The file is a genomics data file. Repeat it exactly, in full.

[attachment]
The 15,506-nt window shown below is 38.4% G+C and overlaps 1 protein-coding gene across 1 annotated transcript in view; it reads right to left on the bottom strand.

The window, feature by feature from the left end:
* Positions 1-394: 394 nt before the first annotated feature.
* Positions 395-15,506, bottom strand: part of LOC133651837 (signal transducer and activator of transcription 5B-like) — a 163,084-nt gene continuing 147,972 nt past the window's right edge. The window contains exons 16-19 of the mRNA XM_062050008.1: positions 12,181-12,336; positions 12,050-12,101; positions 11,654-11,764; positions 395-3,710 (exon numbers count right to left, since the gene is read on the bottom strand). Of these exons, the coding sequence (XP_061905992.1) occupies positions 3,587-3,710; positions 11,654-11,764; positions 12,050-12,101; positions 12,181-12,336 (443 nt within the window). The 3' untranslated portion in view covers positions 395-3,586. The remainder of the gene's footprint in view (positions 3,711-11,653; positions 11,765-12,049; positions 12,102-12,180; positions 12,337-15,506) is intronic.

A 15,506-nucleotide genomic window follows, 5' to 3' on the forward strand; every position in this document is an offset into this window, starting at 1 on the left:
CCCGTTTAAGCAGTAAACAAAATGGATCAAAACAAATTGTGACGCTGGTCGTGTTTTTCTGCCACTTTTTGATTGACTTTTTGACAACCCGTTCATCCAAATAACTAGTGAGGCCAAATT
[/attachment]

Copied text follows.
The 15,506-nt window shown below is 38.4% G+C and overlaps 1 protein-coding gene across 1 annotated transcript in view; it reads right to left on the bottom strand.

The window, feature by feature from the left end:
* Positions 1-394: 394 nt before the first annotated feature.
* Positions 395-15,506, bottom strand: part of LOC133651837 (signal transducer and activator of transcription 5B-like) — a 163,084-nt gene continuing 147,972 nt past the window's right edge. The window contains exons 16-19 of the mRNA XM_062050008.1: positions 12,181-12,336; positions 12,050-12,101; positions 11,654-11,764; positions 395-3,710 (exon numbers count right to left, since the gene is read on the bottom strand). Of these exons, the coding sequence (XP_061905992.1) occupies positions 3,587-3,710; positions 11,654-11,764; positions 12,050-12,101; positions 12,181-12,336 (443 nt within the window). The 3' untranslated portion in view covers positions 395-3,586. The remainder of the gene's footprint in view (positions 3,711-11,653; positions 11,765-12,049; positions 12,102-12,180; positions 12,337-15,506) is intronic.

A 15,506-nucleotide genomic window follows, 5' to 3' on the forward strand; every position in this document is an offset into this window, starting at 1 on the left:
CCCGTTTAAGCAGTAAACAAAATGGATCAAAACAAATTGTGACGCTGGTCGTGTTTTTCTGCCACTTTTTGATTGACTTTTTGACAACCCGTTCATCCAAATAACTAGTGAGGCCAAATT